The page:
TOP 20 (ALMOST) ROCK REISSUES OF 2017
8. Various Artists, Great Guitars at Sun (Bear Family). There were great piano players at Sun (Jerry Lee Lewis and Charlie Rich), and good performers on several instruments, but guitars are what first come to mind when you think of the Sun sound. There were many more Sun recordings with fine guitar than can fit on a single-CD 28-song compilation. But this one does a good job, like its companion-disc-of-sorts Drums at Sun, at mixing tracks by legends (Elvis Presley, Johnny Cash, Carl Perkins, Howlin’ Wolf, Roy Orbison) with important less famous names (Junior Parker, James Cotton, Rufus Thomas, Bill Justis, Little Milton, Earl Hooker, Billy Riley) and, at least to non-Sun aficionados, no-names (Dick Penner and Ernie Chaffin, among others).
And while there are some familiar classics (“Mystery Train” by both Presley and Parker, Perkins’s “Matchbox,” Cash’s “Folsom Prison Blues,” Carl Mann’s “Mona Lisa”), most of the selections aren’t ones you’ll find on average Sun best-ofs. To mix things up a bit more, Roy Orbison’s “Ooby Dooby” and Billy Riley’s “Red Hot” are not represented by the versions on original Sun singles, but by alternate takes. Extensive track-by-track annotation enhances appreciation of this material, even if you’re pretty knowledgeable about Sun’s history.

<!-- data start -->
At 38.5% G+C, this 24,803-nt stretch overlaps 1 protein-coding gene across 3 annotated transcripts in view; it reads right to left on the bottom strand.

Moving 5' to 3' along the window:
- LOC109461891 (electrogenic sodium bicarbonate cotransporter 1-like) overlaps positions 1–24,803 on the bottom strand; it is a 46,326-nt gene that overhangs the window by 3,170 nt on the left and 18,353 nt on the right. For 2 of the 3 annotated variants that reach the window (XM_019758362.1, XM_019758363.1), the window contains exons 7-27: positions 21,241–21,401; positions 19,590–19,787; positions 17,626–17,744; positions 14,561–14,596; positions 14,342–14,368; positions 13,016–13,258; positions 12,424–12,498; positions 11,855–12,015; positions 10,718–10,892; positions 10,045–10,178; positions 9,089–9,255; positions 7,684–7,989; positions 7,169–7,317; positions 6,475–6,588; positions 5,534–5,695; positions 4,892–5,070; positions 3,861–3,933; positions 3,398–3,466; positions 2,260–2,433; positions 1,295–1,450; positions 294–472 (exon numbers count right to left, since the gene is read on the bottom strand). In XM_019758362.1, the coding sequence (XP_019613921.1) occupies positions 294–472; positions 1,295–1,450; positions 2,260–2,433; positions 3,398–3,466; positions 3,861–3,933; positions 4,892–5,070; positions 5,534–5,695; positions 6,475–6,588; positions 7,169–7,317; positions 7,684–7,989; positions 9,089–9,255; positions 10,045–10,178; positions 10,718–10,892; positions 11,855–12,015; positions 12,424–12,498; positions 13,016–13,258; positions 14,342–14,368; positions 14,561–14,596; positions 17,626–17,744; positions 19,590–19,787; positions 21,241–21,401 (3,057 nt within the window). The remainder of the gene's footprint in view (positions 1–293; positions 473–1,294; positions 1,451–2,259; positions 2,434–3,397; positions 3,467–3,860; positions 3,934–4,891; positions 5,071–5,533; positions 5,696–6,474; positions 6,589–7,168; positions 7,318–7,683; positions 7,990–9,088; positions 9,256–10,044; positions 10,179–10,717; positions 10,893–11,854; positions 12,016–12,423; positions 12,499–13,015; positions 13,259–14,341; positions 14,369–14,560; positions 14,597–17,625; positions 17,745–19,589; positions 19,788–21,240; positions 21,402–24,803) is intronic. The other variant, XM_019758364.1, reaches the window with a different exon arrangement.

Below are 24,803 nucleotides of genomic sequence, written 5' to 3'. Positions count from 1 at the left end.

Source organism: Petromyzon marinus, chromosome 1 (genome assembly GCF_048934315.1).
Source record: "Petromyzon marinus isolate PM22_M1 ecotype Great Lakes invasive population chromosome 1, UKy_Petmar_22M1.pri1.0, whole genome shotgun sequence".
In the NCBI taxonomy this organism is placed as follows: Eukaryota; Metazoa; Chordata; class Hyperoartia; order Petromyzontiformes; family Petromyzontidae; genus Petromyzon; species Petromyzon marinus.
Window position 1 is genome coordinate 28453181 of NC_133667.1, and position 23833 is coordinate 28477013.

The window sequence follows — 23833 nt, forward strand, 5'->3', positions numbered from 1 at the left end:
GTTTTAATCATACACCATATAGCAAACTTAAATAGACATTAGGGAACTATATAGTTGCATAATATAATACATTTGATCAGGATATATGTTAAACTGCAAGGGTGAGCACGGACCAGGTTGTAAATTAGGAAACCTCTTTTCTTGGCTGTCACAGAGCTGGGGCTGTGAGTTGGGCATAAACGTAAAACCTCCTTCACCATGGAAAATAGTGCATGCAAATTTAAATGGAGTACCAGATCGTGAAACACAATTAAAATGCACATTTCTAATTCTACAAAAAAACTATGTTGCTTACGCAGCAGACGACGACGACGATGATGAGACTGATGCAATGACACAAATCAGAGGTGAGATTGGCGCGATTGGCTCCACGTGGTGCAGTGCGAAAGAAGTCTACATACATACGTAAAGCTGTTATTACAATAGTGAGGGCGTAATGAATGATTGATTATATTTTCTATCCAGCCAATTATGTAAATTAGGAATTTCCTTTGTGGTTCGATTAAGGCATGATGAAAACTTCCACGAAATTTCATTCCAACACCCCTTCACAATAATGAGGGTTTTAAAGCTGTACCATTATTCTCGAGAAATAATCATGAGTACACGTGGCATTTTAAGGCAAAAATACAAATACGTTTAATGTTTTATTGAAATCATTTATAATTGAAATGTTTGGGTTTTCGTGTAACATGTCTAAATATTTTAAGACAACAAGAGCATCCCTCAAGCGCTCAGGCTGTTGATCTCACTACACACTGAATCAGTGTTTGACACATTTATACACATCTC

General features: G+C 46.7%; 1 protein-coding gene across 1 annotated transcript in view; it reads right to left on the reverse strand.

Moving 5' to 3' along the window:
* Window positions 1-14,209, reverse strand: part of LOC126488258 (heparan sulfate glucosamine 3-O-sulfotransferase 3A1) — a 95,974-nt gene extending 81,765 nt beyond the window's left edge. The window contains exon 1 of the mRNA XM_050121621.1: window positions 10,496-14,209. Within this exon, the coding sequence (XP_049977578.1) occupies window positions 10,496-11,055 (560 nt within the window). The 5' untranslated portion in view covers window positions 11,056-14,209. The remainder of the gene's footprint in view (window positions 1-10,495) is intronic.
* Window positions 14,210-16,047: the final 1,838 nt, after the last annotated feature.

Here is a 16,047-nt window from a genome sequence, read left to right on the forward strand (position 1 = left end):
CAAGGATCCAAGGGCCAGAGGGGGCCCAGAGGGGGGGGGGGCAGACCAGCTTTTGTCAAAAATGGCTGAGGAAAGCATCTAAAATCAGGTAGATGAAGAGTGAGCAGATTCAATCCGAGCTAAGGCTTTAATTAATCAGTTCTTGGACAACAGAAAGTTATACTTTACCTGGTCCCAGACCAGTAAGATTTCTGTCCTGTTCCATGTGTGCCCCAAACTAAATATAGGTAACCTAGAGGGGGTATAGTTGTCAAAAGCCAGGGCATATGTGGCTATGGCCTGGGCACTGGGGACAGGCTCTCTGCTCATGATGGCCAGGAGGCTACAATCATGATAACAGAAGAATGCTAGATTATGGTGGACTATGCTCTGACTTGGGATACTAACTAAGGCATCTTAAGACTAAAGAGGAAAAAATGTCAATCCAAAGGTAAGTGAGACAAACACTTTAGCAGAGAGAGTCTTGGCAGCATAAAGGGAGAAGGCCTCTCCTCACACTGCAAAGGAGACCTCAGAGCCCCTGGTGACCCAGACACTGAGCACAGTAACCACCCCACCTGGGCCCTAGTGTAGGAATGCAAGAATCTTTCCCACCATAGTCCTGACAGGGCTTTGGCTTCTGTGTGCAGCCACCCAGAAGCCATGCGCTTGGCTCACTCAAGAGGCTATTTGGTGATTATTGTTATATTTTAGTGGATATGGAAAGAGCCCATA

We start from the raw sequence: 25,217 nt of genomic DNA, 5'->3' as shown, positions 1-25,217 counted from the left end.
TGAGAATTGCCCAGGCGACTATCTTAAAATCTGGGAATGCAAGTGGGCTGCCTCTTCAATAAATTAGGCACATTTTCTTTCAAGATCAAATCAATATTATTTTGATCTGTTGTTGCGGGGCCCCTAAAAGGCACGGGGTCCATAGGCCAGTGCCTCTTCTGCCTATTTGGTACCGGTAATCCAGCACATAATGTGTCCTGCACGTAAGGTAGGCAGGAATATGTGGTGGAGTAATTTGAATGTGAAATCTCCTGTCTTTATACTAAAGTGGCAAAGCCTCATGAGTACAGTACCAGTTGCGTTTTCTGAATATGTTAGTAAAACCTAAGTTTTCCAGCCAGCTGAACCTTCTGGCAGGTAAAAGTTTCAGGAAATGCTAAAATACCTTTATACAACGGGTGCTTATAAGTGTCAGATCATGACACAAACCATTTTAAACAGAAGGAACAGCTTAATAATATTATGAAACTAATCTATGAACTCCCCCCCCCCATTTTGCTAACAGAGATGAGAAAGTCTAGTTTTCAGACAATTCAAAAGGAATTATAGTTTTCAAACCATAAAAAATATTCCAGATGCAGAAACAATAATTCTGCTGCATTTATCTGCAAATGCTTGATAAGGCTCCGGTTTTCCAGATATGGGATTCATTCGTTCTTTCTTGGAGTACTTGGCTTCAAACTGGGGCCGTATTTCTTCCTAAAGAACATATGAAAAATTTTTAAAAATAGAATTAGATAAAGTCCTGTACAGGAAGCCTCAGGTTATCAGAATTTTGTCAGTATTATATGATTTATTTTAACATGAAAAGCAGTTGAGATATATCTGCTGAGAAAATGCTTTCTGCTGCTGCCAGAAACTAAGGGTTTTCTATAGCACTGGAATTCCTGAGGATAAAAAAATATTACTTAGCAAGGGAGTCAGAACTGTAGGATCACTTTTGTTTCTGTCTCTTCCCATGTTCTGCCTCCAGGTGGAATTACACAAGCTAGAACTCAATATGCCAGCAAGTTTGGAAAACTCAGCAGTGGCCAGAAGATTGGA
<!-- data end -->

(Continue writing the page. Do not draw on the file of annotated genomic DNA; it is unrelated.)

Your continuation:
9. Various Artists, Great Drums at Sun (Bear Family). Are drums the first thing you think of when you think of Sun Records? I thought so (meaning the answer’s “no”). Superb singers, yes; guitarists, definitely, whether great solo artists like Carl Perkins or noted session men like Roland Janes; and piano players, even if you can only name Jerry Lee Lewis and Charlie Rich. So this 28-track compilation feels a bit like an excuse to generate a novel anthology of interesting Sun material. On that level, however, it certainly succeeds, mixing material by icons like Perkins, Lewis, Rich, Elvis Presley, and Roy Orbison with names known primarily or exclusively to collectors, whether Billy Lee Riley or guys who make Riley seem familiar, like Jimmy Williams and Vernon Taylor.
Give the compilers credit, however, for largely opting for off-the-beaten tracks by the bigger artists, and sometimes choosing alternate takes (including for two of the most famous songs here, Perkins’s “Boppin’ the Blues” and Rich’s “Lonely Weekends”) instead of the usual hit versions. It’s a good listen, even if I find it a peculiar concept, enhanced by excellent liner notes that focus on the drumming heard on these selections.